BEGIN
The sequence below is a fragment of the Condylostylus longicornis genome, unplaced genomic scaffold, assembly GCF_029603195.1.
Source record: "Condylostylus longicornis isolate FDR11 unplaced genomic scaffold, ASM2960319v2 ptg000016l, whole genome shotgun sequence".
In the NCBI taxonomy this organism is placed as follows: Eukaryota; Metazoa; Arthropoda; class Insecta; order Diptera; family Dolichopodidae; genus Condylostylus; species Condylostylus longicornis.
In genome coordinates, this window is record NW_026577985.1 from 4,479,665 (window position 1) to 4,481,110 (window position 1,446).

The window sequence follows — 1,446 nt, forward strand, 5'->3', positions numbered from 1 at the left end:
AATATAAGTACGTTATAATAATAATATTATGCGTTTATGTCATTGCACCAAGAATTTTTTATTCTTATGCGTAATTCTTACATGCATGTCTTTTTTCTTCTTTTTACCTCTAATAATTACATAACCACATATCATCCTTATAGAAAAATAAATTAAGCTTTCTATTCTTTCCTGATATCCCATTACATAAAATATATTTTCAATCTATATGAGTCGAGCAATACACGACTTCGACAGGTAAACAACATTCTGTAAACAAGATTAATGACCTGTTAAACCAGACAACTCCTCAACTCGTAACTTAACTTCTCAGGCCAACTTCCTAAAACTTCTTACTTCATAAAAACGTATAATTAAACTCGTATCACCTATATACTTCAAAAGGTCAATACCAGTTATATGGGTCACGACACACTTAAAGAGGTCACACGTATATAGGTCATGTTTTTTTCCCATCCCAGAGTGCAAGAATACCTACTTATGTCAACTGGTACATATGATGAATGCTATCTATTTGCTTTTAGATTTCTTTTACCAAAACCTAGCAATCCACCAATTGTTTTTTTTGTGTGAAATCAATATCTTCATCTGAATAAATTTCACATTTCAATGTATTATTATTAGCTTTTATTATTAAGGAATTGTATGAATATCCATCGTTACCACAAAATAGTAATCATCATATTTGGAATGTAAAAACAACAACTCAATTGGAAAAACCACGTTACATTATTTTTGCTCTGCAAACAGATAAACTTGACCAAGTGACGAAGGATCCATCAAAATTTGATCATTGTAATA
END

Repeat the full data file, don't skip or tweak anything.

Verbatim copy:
The sequence below is a fragment of the Condylostylus longicornis genome, unplaced genomic scaffold, assembly GCF_029603195.1.
Source record: "Condylostylus longicornis isolate FDR11 unplaced genomic scaffold, ASM2960319v2 ptg000016l, whole genome shotgun sequence".
In the NCBI taxonomy this organism is placed as follows: Eukaryota; Metazoa; Arthropoda; class Insecta; order Diptera; family Dolichopodidae; genus Condylostylus; species Condylostylus longicornis.
In genome coordinates, this window is record NW_026577985.1 from 4,479,665 (window position 1) to 4,481,110 (window position 1,446).

The window sequence follows — 1,446 nt, forward strand, 5'->3', positions numbered from 1 at the left end:
AATATAAGTACGTTATAATAATAATATTATGCGTTTATGTCATTGCACCAAGAATTTTTTATTCTTATGCGTAATTCTTACATGCATGTCTTTTTTCTTCTTTTTACCTCTAATAATTACATAACCACATATCATCCTTATAGAAAAATAAATTAAGCTTTCTATTCTTTCCTGATATCCCATTACATAAAATATATTTTCAATCTATATGAGTCGAGCAATACACGACTTCGACAGGTAAACAACATTCTGTAAACAAGATTAATGACCTGTTAAACCAGACAACTCCTCAACTCGTAACTTAACTTCTCAGGCCAACTTCCTAAAACTTCTTACTTCATAAAAACGTATAATTAAACTCGTATCACCTATATACTTCAAAAGGTCAATACCAGTTATATGGGTCACGACACACTTAAAGAGGTCACACGTATATAGGTCATGTTTTTTTCCCATCCCAGAGTGCAAGAATACCTACTTATGTCAACTGGTACATATGATGAATGCTATCTATTTGCTTTTAGATTTCTTTTACCAAAACCTAGCAATCCACCAATTGTTTTTTTTGTGTGAAATCAATATCTTCATCTGAATAAATTTCACATTTCAATGTATTATTATTAGCTTTTATTATTAAGGAATTGTATGAATATCCATCGTTACCACAAAATAGTAATCATCATATTTGGAATGTAAAAACAACAACTCAATTGGAAAAACCACGTTACATTATTTTTGCTCTGCAAACAGATAAACTTGACCAAGTGACGAAGGATCCATCAAAATTTGATCATTGTAATA